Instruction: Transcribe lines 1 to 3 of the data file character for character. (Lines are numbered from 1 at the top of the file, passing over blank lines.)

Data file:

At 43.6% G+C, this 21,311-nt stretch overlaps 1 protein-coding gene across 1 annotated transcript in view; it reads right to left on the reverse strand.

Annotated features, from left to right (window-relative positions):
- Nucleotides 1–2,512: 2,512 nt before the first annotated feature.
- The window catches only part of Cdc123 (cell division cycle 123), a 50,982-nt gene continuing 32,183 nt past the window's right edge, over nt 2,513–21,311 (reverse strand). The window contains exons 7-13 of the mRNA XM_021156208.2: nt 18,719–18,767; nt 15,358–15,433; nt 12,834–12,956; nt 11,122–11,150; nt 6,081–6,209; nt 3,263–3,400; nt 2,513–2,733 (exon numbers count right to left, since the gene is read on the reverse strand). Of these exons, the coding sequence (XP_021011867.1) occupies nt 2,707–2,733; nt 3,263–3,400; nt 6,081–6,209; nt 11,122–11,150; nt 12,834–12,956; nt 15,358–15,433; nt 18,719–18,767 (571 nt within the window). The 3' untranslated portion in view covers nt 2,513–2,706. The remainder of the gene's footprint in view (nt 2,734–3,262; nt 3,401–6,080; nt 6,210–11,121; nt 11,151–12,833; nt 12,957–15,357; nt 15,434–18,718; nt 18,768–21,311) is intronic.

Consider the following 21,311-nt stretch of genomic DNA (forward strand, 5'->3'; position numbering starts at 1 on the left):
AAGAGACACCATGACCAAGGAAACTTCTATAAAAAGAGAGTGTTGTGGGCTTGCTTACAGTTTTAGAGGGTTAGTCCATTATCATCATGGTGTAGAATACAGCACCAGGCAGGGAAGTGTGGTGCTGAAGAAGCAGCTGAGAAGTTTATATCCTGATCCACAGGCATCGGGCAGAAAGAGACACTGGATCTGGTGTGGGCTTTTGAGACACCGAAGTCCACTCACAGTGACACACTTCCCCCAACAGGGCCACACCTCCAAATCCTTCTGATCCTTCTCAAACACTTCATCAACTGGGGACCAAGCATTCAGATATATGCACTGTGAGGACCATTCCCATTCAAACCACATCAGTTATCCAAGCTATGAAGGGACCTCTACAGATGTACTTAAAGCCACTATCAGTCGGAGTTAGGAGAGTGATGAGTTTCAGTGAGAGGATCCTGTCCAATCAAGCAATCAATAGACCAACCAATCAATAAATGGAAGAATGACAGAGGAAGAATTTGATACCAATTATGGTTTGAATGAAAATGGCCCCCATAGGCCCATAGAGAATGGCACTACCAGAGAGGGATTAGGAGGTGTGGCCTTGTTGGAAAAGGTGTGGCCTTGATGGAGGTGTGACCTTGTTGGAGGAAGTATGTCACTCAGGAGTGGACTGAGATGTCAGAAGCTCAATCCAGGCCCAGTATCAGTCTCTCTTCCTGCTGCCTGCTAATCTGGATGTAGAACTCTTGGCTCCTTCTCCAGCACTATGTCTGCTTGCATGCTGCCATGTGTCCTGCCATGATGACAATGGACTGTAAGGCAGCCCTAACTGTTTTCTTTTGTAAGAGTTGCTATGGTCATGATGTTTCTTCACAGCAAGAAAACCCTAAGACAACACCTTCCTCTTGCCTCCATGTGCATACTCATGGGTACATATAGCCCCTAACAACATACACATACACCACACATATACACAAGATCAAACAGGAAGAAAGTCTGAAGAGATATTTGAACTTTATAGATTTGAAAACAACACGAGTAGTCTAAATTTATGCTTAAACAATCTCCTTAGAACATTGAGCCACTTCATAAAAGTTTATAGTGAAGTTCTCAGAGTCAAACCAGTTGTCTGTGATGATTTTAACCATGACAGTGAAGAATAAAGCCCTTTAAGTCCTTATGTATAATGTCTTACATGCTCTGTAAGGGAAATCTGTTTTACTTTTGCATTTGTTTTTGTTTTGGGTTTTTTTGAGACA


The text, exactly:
At 43.6% G+C, this 21,311-nt stretch overlaps 1 protein-coding gene across 1 annotated transcript in view; it reads right to left on the reverse strand.

Annotated features, from left to right (window-relative positions):
- Nucleotides 1–2,512: 2,512 nt before the first annotated feature.